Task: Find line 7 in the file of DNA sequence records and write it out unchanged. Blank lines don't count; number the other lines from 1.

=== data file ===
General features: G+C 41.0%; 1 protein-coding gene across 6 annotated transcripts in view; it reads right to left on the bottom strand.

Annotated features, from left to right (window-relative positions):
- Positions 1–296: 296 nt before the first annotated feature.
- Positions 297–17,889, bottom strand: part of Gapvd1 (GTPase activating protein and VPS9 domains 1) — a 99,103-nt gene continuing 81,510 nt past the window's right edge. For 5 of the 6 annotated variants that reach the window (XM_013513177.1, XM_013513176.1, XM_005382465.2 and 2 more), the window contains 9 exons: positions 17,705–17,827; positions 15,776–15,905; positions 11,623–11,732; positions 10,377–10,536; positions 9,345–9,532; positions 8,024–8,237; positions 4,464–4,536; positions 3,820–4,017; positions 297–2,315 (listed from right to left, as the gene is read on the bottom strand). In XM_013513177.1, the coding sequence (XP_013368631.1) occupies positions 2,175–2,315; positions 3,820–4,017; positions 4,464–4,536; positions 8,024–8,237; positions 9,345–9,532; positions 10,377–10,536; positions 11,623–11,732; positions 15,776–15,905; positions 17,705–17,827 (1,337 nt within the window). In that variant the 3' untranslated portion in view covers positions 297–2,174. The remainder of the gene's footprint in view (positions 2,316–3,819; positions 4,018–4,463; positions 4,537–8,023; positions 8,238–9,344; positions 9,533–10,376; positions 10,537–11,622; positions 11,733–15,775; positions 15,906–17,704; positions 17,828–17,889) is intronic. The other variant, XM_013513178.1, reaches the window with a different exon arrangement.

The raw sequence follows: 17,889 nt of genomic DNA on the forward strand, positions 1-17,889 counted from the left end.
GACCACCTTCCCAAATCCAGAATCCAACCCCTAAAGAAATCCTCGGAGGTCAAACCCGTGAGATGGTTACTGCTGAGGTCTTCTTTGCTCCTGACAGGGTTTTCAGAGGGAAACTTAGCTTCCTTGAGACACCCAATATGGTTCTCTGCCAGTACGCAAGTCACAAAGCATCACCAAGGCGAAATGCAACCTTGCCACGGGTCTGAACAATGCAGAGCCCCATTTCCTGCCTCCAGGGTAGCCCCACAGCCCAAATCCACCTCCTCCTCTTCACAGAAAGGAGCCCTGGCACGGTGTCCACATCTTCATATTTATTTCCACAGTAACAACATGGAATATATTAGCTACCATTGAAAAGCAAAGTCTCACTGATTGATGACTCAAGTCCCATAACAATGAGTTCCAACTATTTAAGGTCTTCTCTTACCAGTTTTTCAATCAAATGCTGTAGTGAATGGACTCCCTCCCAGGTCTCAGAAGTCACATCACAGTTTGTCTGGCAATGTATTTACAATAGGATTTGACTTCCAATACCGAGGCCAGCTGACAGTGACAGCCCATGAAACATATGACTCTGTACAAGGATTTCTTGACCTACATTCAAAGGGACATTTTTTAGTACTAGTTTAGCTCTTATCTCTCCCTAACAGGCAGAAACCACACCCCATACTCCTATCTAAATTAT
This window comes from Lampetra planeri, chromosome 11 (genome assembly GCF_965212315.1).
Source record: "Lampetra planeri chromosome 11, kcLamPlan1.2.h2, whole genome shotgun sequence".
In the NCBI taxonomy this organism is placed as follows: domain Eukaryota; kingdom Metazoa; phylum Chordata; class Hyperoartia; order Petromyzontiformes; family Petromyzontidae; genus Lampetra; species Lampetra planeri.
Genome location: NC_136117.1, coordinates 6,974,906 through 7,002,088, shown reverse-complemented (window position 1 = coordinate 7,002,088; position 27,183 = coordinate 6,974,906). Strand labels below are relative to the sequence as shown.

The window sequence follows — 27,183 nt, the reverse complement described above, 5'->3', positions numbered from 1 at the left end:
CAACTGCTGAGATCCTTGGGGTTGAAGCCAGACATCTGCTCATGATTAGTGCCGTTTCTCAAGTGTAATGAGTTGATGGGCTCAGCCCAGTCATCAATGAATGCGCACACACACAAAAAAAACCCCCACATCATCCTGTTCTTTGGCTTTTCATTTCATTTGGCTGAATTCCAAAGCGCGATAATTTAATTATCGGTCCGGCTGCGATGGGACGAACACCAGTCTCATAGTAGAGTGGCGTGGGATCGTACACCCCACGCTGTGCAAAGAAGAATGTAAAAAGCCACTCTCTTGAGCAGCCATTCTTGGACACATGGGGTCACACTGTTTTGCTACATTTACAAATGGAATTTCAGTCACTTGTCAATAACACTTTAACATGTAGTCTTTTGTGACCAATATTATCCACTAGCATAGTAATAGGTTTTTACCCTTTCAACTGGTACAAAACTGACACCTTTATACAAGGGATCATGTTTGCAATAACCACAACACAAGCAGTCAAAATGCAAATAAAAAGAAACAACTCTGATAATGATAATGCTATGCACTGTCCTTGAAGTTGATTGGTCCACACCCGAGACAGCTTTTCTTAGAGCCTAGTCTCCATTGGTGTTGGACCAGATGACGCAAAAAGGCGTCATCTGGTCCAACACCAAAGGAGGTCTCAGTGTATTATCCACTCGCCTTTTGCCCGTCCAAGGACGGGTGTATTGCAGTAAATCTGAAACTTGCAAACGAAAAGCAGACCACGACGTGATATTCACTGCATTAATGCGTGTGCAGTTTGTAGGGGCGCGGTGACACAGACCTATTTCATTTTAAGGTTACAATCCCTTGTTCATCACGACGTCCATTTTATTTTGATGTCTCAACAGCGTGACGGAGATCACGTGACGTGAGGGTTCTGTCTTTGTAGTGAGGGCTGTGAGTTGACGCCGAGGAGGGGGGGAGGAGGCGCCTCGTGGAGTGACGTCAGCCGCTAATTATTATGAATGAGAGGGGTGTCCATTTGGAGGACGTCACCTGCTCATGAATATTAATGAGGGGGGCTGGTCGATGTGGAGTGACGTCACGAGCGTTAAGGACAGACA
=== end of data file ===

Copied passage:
This window comes from Lampetra planeri, chromosome 11 (genome assembly GCF_965212315.1).